Why we prune Shrubs in the dormant season…

prune dormant plants

There can be no such thing as a Fair Weather Gardener.

Many people think of landscape maintenance as exclusively a warm-weather activity. They picture sunny days, shorts & t-shirts and getting to spend all your time in the great outdoors.

It is true, we get days like that and are very lucky to work in an industry that allows us to achieve this. It’s not all roses though! When cooler temperatures bring you indoors, out of sight should not mean out of mind when it comes to your shrubs because the best time to prune many of them is actually in the dormant season, when plants are not growing.

Why prune when plants are dormant?

  • When a shrub is dormant, it is much easier to identify problem branches than when the shrub is crowded with growing leaves or needles. You can spot the crossing branches, the dead, damaged or diseased shoots.
  • Removing dead or dying branches redirects the resources they would have used to be channeled to the plant’s healthy areas. There is no point in a plant sending resources to diseased areas when it can divert to active areas of plant growth.
  • Healthy plants are better prepared to withstand damage from harsh weather conditions. Think of how it works on you (not suggesting you turn the shears on yourself!!) – you are more susceptible to colds and flu when you are stressed or run down from over work, lack of sleep and so on.
  • In the cooler months, the open cuts in the bark are less vulnerable to pest or disease damage. These too are largely dormant so there is far less risk of infestations.

The dormant season—generally late Autumn to early Spring—is also a good time to prune because pruning cuts in the bark will heal more quickly than during the growing season. Since the pruning process will not coincide with new growth, plants can focus their efforts on repairing pruning cuts before they channel their energies into growing and blooming.

What to Prune now?

There are many shrubs that are best pruned in the dormant season, many of which are summer bloomers. Some of these include:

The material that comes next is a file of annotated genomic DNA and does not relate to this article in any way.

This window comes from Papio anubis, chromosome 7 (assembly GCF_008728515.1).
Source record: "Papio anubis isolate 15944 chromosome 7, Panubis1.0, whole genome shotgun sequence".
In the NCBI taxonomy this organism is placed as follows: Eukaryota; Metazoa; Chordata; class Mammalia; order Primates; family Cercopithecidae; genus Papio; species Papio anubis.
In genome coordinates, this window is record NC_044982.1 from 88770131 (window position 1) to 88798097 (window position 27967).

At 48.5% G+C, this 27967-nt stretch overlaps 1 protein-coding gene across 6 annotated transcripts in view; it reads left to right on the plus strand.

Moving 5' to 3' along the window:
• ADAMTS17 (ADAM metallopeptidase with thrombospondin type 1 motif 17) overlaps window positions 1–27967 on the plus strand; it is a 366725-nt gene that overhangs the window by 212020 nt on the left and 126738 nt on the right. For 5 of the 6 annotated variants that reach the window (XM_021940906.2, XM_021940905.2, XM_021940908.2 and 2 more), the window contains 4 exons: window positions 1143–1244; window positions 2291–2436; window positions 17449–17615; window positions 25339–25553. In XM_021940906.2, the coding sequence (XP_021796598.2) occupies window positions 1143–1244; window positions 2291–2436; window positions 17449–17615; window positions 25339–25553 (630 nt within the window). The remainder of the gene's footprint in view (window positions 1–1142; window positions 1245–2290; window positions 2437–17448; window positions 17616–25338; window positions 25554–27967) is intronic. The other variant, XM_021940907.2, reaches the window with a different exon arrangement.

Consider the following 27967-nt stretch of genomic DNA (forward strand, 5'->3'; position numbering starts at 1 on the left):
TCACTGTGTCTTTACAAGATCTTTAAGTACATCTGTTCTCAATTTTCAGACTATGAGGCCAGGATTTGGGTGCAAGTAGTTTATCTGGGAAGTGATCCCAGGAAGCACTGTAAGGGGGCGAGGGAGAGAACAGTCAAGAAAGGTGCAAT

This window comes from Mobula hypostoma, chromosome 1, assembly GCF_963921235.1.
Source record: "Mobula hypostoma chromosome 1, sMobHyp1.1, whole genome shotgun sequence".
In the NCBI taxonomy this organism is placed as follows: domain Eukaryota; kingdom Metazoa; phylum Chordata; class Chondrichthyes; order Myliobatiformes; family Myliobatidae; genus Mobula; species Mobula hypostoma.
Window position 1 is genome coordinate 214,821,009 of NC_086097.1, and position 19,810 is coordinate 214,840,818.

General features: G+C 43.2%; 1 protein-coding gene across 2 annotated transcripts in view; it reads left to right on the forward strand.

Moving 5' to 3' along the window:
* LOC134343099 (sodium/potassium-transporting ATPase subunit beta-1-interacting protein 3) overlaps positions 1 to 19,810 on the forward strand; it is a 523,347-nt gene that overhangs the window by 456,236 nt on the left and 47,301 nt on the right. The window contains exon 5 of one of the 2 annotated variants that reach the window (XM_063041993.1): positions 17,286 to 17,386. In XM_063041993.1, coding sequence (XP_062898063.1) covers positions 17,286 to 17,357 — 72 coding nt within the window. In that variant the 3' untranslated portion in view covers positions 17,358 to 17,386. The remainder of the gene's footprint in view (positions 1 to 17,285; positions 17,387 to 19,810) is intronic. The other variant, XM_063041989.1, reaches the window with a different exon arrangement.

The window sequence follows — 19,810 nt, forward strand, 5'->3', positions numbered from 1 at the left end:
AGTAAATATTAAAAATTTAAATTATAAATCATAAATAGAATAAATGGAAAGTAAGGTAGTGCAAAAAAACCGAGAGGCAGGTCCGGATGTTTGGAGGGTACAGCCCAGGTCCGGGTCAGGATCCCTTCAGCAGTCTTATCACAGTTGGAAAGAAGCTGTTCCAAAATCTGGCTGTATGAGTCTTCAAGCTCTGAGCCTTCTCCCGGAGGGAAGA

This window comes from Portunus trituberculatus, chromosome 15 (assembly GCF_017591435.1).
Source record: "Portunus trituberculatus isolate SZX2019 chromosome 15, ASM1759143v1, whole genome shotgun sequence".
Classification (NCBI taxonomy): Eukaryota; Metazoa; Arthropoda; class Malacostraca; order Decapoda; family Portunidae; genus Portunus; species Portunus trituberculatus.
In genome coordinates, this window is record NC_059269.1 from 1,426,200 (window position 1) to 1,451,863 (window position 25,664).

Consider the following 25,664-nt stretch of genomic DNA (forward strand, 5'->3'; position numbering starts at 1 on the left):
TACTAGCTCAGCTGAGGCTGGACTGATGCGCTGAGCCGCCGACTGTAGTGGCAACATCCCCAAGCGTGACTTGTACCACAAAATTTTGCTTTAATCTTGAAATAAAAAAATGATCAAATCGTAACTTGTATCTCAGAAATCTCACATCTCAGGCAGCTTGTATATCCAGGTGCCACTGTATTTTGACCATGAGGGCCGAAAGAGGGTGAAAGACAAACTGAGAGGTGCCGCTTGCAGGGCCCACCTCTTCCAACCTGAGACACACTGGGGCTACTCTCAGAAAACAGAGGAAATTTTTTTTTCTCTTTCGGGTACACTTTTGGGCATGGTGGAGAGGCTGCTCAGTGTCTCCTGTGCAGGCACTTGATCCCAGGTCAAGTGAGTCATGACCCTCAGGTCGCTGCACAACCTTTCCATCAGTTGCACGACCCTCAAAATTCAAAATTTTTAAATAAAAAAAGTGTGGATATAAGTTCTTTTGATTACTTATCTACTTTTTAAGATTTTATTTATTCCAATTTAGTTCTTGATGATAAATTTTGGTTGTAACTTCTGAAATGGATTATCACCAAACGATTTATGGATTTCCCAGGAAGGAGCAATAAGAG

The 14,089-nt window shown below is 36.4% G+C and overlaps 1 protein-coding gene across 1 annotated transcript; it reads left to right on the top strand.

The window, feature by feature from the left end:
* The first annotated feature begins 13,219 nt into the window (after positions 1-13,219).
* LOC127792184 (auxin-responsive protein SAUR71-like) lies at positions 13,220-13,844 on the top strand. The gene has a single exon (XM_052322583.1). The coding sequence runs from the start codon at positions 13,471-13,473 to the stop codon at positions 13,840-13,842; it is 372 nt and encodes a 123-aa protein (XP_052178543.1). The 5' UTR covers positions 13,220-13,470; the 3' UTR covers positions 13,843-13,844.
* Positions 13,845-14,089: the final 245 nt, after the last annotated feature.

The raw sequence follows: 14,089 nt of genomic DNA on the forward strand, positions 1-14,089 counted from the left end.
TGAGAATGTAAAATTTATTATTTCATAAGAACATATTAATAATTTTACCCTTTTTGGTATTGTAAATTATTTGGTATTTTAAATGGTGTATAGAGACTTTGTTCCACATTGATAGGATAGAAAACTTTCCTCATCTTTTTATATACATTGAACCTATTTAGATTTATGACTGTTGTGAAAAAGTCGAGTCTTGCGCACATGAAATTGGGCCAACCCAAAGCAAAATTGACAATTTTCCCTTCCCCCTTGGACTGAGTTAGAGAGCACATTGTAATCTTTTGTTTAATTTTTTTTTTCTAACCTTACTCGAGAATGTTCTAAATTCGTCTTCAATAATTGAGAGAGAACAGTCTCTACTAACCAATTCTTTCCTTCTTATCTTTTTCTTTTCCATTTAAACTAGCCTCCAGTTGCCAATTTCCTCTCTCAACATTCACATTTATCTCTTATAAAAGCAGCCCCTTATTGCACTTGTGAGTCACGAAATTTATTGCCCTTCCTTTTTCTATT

• Barberries
  • Cotoneasters
  • Hydrangeas
  • Mallow
  • Potentilla
  • Smoke Bushes
  • Spirea

The reason for pruning these now is you encourage new shoots and active strong growth the following Spring which leads to increased flushes of flower.

It’s important to note that not all shrubs are best trimmed when the weather is cool. Many spring flowering shrubs such as forsythias and lilacs are not good candidates for dormant season pruning. They are best pruned right after they bloom. Dormant season pruning may eliminate their buds and diminish their spring show.

How to Prune plants?

The correct way to prune shrubs depends on the form of the plant.

Some shrubs, such as Forsythia and Weigela grow from basal shoots. To control size, pick the oldest, largest shoots and trim them off at ground level with a loping shears or pruning saw. Other shrubs, grow as dense clumps with many branches like Spirea. These may require only light shaping. But you can cut them back completely to just above soil level, to reduce size and regenerate a fresh crown.

Some shrubs such as Boxwood, Myrtle, Junipers & Barberry are often clipped to form a hedge or manicured shape. These need regular shaping one or two times a season. Avoid cutting them back to the woody branches. Just shape them lightly on the outside with hedge shears.

Some shrubs look best as feature plants in an open, naturalistic form, such as Azaleas or shrub Magnolia. These shrubs usually only need minor trimming to maintain a good shape. Reach into the crown with your secateurs to remove crossing shoots an this out the crown.

Avoid the temptation to take the shears to every shrub in your landscape. There is nothing worse than seeing a garden with all plants rounded into shapes regardless of species. By using the appropriate method for each shrub, the result will be a healthier, more beautiful plant in a natural looking garden environment.

Compost your Waste

Don’t forget that all your green waste is being removed for recycling in an approved composting facility.


prune plants when dormant

The question most have is what happens with diseased or pest infected shoots? The composting process is amazing to see in action. The heat of decomposition ensures that any diseased growth is properly ‘cooked’ to kill off any remaining infection ensuring that pests and diseases are not being transmitted or moved from one location to another.

Logical Logistics of Winter Pruning

Besides the benefits to the plants themselves, the dormant season makes logistical sense when it comes to pruning shrubs. In colder months, the ground is typically firm, if not frozen. This stability means you will be unlikely to harm the soil areas surrounding your shrubs as you prune. Dormant months are also a good time for pruning because there is little else to be done in terms of your lawn and landscaping. Once the weather breaks, there will be no shortage of outdoor tasks – so it makes sense to take care of pruning before things get too hectic.

Pruning during the dormant season encourages vigorous growth in the spring and summer and also adds to your shrubs’ long-term health. We would always recommend a winter top dressing of compost as a mulch to ensure that there is a fresh batch of nutrients readily available to the plants when growth returns in Spring.

If you need guidance or assistance regarding an optimal strategy be sure to contact us.

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